2020 ties for warmest year on record, says NASA
Two separate events changed the amount of sunlight reaching the earth’s surface last year.
Data released by National Aeronautics and Space Administration (NASA) shows that earth’s global average surface temperature in 2020 tied with 2016 as the warmest year on record.
According to a statement by NASA on Thursday, last year's global average temperature was 1.02 degrees Celsius (°C) or 1.84 degrees Fahrenheit (°F). Scientists at NASA’s Goddard Institute for Space Studies (GISS) in New York said this is a continuation of the planet’s long-term warming trend.
“The last seven years have been the warmest seven years on record, typifying the ongoing and dramatic warming trend,” said GISS Director, Gavin Schmidt. “Whether one year is a record or not is not really that important – the important things are long-term trends.”
Temperatures are increasing due to human activities, specifically emissions of greenhouse gases (GHGs), like carbon dioxide (CO2) and methane. Rising temperatures have caused climate change, resulting in various weather and climate disaster events around the globe. NASA said a warmer planet has caused phenomena such as loss of sea ice and ice sheet mass, sea level rise, longer and more intense heat waves, and shifts in plant and animal habitats.
Overall, the independent agency of the United States federal government said earth’s average temperature has risen more than 1.2°C (2°F) since the 1880s. The United Nations has said limiting global temperature rises to 1.5°C above pre-industrial levels by the end of this century would reduce the devastating effects of global warming.
According to NASA, data on long-term climate trends is essential for the safety and quality of human life. Understanding this would inform changes in human activities. It would enable humans in adapting to the changing environment in ways such as planting different crops, managing our water resources and preparing for extreme weather events.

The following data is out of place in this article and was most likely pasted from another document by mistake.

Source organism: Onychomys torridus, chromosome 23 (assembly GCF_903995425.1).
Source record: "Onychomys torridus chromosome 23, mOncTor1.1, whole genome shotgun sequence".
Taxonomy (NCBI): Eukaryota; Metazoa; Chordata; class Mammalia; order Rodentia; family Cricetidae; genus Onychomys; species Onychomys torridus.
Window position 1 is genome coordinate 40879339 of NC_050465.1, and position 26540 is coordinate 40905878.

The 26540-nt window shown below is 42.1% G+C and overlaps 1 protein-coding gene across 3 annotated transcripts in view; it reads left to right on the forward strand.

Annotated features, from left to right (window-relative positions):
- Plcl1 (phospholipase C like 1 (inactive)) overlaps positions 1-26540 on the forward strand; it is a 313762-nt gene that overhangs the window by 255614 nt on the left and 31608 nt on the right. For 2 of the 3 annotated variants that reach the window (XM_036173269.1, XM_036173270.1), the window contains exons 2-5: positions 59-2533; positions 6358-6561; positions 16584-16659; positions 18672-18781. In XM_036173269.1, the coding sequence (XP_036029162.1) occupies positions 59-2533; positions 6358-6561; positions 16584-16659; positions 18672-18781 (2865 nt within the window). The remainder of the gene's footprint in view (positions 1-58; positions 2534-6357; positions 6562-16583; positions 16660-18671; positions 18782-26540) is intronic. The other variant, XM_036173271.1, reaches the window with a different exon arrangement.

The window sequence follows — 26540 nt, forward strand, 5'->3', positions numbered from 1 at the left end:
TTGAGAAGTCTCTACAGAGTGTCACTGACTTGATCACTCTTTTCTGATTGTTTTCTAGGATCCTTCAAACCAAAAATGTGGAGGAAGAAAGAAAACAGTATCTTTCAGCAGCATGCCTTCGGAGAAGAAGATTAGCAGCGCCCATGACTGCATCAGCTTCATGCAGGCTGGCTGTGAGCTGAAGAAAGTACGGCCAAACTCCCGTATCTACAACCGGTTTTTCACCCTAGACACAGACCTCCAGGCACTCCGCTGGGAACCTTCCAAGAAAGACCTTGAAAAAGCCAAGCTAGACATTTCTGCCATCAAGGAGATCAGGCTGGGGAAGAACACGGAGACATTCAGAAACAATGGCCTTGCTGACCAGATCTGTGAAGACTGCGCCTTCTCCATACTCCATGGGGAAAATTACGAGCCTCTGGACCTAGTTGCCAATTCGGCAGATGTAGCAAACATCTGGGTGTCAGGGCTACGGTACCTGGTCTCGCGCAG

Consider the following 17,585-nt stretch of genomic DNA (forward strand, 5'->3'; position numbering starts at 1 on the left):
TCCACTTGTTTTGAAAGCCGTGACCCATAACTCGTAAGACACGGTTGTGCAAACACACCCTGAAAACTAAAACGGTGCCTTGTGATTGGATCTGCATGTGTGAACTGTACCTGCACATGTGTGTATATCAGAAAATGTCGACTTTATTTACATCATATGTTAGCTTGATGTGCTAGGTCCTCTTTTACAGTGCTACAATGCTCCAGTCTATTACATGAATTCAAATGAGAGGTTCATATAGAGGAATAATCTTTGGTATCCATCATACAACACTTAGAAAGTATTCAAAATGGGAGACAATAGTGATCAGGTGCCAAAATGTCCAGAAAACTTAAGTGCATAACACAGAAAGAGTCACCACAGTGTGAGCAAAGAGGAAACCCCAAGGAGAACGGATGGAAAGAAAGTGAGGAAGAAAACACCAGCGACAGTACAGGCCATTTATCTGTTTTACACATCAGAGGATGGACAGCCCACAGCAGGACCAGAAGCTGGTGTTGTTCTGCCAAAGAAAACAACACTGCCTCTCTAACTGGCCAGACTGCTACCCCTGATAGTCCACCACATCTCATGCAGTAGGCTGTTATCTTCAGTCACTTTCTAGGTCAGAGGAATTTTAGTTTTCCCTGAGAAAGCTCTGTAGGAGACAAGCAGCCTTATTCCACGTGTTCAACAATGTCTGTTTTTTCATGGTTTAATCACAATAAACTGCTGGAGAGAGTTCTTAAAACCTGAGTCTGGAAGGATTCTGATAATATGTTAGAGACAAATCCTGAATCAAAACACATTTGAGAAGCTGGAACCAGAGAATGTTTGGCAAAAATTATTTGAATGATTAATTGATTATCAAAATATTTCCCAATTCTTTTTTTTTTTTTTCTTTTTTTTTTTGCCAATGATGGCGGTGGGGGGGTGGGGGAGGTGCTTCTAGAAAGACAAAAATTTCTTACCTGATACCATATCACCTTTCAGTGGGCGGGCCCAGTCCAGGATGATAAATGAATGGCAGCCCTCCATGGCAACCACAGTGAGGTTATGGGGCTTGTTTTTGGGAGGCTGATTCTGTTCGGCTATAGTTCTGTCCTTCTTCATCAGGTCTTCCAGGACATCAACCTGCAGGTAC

“As the human impact on the climate increases, we have to expect that records will continue to be broken,” Schmidt added.
The agency said a variety of events and factors contribute to any particular year’s average temperature. For example, two separate events changed the amount of sunlight reaching the earth’s surface last year. The Australian bush fires during the first half of 2020 burned 46 million acres of land, releasing smoke and other particles more than 18 miles high in the atmosphere, blocking sunlight and likely cooling the atmosphere slightly.
The record rise in earth’s global average temperature in 2020 happened regardless of global shutdowns put in place by governments to curb the spread of the ongoing COVID-19 pandemic. NASA said the shutdowns reduced particulate air pollution in many areas, allowing more sunlight to reach the surface and producing a small but potentially significant warming effect. These shutdowns appeared to have reduced the amount of CO2 emissions last year, but overall CO2 concentrations continued to increase. Warming, in any case, is related to cumulative emissions. Hence, the overall amount of avoided warming was minimal.
NASA also said a warm phase of the El Nino-Southern Oscillation (ENSO) – a naturally occurring cycle of heat exchange between the ocean and atmosphere – at the beginning of last year caused a marginal increase in the average overall temperature.
NASA’s analysis incorporates surface temperature measurements from more than 26,000 weather stations and thousands of ship- and buoy-based observations of sea surface temperatures. These raw measurements are analysed using an algorithm that considers the varied spacing of temperature stations around the globe and urban heating effects that could skew the conclusions if not taken into account. The agency uses a baseline period of 1951 to 1980 for the calculations of global average temperature difference.
A separate and independent analysis by the US National Oceanic and Atmospheric Administration (NOAA) shows that 2020 was the second-warmest year in their record, behind 2016. NOAA scientists use much of the same raw temperature data as NASA in their analysis, but they have a different baseline period (1901-2000) and methodology.
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